Gelb’s pastiche premieres at the Met

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Gelb’s pastiche premieres at the Met


Placido Domingo performs as Neptune during the final dress rehearsal of “The Enchanted Island” at the Metropolitan Opera in New York on Dec. 28. [AP/YONHAP]

Call it a pastiche. Or a Baroque fantasy in two acts. Or the best opera Handel and Vivaldi never wrote.

By any name, “The Enchanted Island,” which had its world premiere at the Metropolitan Opera on New Year’s Eve with an all-star cast, is irresistibly entertaining. It’s a light-hearted romp with enough fizz to send a dozen Champagne corks popping, and its only serious drawback is that at three-and-a-half hours, it serves up a bit too much of a good thing.

The concoction was the brainchild of Peter Gelb, the Met’s general manager, who wanted to expand the company’s Baroque repertory in a way that would create a stir and draw in new audiences. So, he reinvented a 300-year-old gimmick, the “pasticcio,” in which already existing music by several composers was fitted to a new libretto and plot.

Baroque specialist William Christie was engaged to oversee the musical preparation and conduct, and writer and director Jeremy Sams crafted the libretto. It was his clever idea to combine two Shakespeare plots: The quartet of lovers from “A Midsummer Night’s Dream” get shipwrecked on Prospero’s island from “The Tempest,” a major outbreak of mistaken identity ensues and it takes all manner of magic spells - not to mention intervention by the sea god Neptune - to straighten things out again.

To bring their creation to life on stage, the Met wisely hired Phelim McDermott and Julian Crouch to design and direct the production, Kevin Pollard to do the costumes and a company called 59 Productions to provide animation and projections.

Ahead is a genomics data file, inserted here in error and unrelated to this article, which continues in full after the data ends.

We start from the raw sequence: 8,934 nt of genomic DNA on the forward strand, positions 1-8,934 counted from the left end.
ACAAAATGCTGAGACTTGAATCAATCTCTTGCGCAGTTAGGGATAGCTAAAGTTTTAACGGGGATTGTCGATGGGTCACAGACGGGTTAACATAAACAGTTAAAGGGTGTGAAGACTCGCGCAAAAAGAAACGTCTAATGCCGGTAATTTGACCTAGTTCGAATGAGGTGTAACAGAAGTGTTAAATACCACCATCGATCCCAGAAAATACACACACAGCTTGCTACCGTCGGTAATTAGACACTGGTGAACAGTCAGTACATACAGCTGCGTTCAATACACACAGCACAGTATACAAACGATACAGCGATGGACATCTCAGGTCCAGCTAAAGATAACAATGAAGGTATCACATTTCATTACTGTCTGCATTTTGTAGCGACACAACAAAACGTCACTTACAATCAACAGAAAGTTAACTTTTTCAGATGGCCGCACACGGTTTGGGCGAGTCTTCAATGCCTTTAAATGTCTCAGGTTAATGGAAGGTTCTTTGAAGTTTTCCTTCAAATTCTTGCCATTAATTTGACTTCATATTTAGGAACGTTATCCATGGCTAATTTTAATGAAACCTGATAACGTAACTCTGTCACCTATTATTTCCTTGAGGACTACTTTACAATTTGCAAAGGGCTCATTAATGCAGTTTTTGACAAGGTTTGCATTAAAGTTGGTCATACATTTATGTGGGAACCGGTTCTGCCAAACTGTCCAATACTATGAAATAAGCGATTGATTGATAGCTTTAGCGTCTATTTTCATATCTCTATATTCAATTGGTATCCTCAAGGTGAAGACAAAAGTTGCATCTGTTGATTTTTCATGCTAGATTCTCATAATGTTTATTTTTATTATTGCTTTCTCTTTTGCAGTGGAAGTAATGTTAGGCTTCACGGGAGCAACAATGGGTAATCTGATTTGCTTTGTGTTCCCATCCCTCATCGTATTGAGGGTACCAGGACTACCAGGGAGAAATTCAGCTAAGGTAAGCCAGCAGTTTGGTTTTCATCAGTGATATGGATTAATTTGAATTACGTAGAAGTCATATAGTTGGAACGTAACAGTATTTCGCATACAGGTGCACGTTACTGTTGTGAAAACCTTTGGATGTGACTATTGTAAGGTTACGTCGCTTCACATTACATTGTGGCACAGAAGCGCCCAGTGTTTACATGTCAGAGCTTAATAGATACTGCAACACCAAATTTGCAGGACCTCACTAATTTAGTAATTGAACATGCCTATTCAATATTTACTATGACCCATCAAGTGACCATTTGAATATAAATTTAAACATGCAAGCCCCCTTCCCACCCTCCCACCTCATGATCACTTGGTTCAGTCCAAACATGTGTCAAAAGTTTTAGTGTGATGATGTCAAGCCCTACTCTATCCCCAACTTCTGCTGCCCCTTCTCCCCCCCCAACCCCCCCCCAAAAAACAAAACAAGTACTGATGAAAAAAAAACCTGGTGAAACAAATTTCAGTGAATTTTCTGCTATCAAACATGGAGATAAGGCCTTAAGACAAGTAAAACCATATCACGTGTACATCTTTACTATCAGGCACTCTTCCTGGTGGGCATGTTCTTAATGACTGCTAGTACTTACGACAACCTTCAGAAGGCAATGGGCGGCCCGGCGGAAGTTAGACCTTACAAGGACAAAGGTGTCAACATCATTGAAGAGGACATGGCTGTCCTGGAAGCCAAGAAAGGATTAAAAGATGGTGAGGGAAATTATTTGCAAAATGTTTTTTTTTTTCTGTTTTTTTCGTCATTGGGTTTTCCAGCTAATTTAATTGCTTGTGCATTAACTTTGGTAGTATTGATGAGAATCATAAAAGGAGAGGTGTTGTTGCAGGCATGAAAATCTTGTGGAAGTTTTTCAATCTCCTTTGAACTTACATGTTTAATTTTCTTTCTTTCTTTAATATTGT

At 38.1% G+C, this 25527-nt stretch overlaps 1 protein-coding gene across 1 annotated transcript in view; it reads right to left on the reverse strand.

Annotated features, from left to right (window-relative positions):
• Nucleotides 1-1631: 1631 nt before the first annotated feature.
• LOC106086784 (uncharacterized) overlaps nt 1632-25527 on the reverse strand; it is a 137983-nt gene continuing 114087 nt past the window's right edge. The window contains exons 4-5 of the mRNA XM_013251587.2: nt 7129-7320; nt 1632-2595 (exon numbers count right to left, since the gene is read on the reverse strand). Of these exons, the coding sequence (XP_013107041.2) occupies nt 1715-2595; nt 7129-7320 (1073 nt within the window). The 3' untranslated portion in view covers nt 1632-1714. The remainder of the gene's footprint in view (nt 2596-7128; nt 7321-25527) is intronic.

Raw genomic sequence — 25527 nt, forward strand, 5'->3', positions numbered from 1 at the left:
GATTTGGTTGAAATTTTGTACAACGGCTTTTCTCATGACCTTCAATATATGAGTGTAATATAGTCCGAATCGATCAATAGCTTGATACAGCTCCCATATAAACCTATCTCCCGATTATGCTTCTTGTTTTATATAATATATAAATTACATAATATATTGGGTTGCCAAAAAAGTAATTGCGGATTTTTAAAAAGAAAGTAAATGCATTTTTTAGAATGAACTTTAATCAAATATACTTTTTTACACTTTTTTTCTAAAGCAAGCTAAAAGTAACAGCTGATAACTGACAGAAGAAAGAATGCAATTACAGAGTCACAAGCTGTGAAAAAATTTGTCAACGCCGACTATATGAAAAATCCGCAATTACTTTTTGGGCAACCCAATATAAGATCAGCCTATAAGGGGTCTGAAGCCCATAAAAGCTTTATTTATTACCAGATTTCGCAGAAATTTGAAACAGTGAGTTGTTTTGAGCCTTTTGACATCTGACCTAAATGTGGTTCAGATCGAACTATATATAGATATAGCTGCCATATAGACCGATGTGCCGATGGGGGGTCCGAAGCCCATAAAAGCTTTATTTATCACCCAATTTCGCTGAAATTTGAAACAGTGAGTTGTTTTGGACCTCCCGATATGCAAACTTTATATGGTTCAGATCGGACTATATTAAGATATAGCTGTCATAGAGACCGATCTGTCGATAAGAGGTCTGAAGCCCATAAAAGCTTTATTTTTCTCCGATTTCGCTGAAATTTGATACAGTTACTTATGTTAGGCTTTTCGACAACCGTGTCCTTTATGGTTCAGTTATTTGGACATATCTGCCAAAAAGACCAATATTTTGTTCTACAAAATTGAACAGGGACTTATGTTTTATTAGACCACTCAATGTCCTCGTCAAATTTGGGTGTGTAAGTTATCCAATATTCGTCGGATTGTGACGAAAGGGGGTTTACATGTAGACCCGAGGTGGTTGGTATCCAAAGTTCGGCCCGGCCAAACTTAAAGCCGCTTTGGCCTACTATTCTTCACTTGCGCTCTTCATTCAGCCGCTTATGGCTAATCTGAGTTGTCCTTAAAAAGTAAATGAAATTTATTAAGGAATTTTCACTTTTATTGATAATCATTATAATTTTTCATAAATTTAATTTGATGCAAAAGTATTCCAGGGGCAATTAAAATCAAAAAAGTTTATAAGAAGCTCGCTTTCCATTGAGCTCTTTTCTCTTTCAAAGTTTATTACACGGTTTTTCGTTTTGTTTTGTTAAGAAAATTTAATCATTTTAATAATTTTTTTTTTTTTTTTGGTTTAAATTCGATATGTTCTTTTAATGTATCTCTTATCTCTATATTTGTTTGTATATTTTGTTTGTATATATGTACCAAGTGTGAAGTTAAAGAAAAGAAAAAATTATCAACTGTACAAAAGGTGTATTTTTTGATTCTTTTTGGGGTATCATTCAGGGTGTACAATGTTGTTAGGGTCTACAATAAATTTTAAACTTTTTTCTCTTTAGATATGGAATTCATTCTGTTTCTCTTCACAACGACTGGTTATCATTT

Their inspired work on Philip Glass’ “Satyagraha” was on view earlier this season, and they have again done wonders, creating eye-popping magical effects with the humblest of means.

The basic set is a deliberately old-fashioned proscenium frame with Prospero’s book-lined lair on the left, and on the right, the primeval dwelling of Sycorax, the sorceress whose magic he has usurped. (The mother of the wild Caliban, she is mentioned but does not appear in the Shakespeare play.)

At the rear, a curtain rises for the ocean scenes - starting with a rollicking shipwreck in which the four honeymooning lovers sing of “Days of pleasure, nights of love,” (adapted from Handel’s “Semele”) only to see their boat capsize in a sudden storm. When Neptune makes his first appearance near the end of Act 1, he does so seated on a clam-shell throne, with mermaids dangling from ropes behind him.

The cast reads like a list of reigning stars in Baroque opera today, from countertenor David Daniels to mezzo-soprano Joyce DiDonato, from soprano Danielle DeNiese to bass-baritone Luca Pisaroni. And let’s not forget the fellow playing Neptune - a certain 70-year-old tenor named Placido Domingo.

“The Enchanted Island” will play nine more times through Jan. 30. The matinee on Saturday, Jan. 21, will be broadcast on the radio and also shown in high definition in movie theaters in the United States and around the world.

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